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Autism and Diversity: Sex, Gender and Sexuality

Category: Blogger's Corner, Women, diversity, gender, equality, Autism

Autism and Diversity: Sex, Gender and Sexuality

Too often, media conceptions of autism assume all with the condition are white, middle-class men and boys, either asexual or presumed heterosexual; and while this is true of many with autism, it is not the whole story. Anyone, from any background, can be autistic, but the marginalisation of minorities with autism mean they are too often ignored. Here, I focus on women and LGBT people with autism, dispelling myths than negate or minimise their lived experiences.

  1. Autism affects women in tiny numbers

Though the myth that autism cannot affect women is thankfully far less prevalent now than it once was (though still there!), there is still a conception than autistic women and girls are a rarity. With some surveys reporting just 9% of people diagnosed with high-functioning autism/Asperger’s are women, it can be tempting to assume this is the true number. But equally, there is plenty of evidence that girls tend to be under-diagnosed far often, whether due to being better at masking their autism, or because of male-centric diagnostic criteria.

For example, 33% of those with classic autism, who find it far harder to mask their difficulties, are women, and there has been no real answer to this discrepancy. Some have theorised than women may be more “resistant” to autism-causing mutations, meaning that girls who, were they male, would have mild autism are instead protected, and only mutations strong enough to severely affect them “break through”. But equally, it may simply be that more women with “high-functioning” autism hide their differences, and so go under-diagnosed; a growing amount of research suggests this may be more likely.

  1. Autism affects women in exactly the same way as men

It’s tempting to assume autism affects women identically to men, but this isn’t the case – women tend to be affected more severely (though this may be because women with mild autism are better at concealing it, as discussed above). With high-functioning autism, women tend to have more interests focused on animals or people than men, and rather than having one, specific special interest, are more likely to be interested in several things – sometimes all at once, or sometimes their special interest will “jump around” every few years. They’re also more likely to have special interests that don’t break gender norms, and while the voices of men with autism can be monotonous, women’s are more likely to be high-pitched or hoarse.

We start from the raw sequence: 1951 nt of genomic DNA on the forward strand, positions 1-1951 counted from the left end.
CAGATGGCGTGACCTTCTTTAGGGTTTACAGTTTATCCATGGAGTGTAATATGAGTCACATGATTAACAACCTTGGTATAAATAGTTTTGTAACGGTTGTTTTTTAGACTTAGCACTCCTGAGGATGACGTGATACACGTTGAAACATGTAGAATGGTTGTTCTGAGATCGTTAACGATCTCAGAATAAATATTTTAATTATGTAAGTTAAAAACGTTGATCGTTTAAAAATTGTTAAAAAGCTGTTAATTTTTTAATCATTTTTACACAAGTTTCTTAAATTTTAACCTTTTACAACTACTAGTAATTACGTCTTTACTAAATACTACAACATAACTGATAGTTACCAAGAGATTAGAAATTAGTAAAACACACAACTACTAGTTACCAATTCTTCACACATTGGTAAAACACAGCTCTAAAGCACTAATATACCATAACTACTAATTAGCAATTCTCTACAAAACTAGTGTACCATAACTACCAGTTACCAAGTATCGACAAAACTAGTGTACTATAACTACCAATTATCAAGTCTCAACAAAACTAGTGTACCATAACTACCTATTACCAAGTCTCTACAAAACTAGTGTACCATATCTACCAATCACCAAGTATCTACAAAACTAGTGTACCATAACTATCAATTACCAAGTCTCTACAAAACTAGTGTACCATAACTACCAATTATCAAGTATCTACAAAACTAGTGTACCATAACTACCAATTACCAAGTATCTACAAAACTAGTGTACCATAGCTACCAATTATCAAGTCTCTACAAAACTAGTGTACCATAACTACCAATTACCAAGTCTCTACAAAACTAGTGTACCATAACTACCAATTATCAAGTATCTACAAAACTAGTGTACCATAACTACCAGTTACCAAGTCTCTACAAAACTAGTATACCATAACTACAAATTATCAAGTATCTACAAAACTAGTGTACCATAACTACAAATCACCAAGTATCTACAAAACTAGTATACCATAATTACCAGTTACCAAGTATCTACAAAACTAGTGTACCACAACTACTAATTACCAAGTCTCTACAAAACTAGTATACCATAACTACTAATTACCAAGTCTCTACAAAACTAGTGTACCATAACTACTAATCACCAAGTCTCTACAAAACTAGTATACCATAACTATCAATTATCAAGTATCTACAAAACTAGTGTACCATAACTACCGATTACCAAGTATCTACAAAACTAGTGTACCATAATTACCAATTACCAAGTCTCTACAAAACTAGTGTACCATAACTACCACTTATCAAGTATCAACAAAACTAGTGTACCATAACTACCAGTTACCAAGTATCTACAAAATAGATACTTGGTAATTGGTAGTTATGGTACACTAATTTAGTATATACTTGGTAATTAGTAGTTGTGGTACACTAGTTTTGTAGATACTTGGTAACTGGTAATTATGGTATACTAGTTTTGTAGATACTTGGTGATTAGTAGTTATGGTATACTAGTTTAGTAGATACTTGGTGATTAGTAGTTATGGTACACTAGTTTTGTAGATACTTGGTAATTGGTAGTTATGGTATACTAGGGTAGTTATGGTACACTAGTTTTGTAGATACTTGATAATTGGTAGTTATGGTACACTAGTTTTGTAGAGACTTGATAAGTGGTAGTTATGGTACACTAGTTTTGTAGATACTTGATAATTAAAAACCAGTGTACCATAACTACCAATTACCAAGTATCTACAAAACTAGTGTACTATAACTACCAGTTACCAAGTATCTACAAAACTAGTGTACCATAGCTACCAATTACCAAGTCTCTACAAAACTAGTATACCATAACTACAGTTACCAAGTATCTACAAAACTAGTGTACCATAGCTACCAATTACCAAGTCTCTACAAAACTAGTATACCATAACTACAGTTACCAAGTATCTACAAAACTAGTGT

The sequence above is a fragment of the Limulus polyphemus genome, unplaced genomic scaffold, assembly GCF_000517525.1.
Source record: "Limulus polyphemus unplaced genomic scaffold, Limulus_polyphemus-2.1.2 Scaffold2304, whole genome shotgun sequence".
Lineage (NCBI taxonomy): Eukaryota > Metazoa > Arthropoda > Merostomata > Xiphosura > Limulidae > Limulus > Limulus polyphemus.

It’s also important to remember that with more women with autism being undiagnosed (and mis-diagnosed) than men, they are often less aware of why they are different, but no less aware that they are different (and often more so, given the added social pressures on women who don’t conform to stereotypically feminine behaviour), which can cause greater anxiety. It can also prevent, or at least hinder, the forming of coping strategies, or other efforts to move past difficulties, since they can’t pinpoint them.

  1. Autism does not affect LGBT people

The media has a tendency to view autistic people as either asexual (as with disabled people in general), or implicitly heterosexual, and the silence around LGBT autistic people is often interpreted as meaning they don’t exist. This couldn’t be further from the truth; numerous studies report autistic people self-identifying as LGBT in higher numbers than non-autistic people, with many autistic children reporting gender dysphoria and the number of people with autistic traits self-identifying as transgender being particularly high, particularly among  female-to-male transsexuals/transmen.

A number of autistic people also self-identify as pansexual, non-binary, or genderqueer; and the social pressures of being LGBT often cause added difficulties. The correlation between autism and alexithymia – a condition which impairs peoples’ ability to recognise their own emotions and feelings – may well mean autistic people are also more likely to question, and be unsure of, their sexuality (and for longer) than non-autistic people, often causing anxiety and fear over their deeper identity.

And these are just some of the sub-groups autistic people fall into – the diversity and intersectionality within the spectrum is wider still. In my following posts, I’ll be looking at autism and class, race, age and other differences – it’s vital to remember that people from all sections of society are autistic, and not to ignore, or brush over, any of their lived experiences.

VERCIDA works with over one hundred clients who are committed to creating an inclusive work environment. If you are an employer and interested in working with VERCIDA to promote your diversity and inclusion initiatives and attract the best candidates, please call 02037405973 or email info@vercida.com for more information.

We are also officially recommended by Disability Confident as a step on achieving Employer status, please click here for more information.

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VERCIDA works with over one hundred clients who are committed to creating an inclusive work environment. If you are an employer and interested in working with VERCIDA to promote your diversity and inclusion initiatives and attract the best candidates, please email info@vercida.com for more information.

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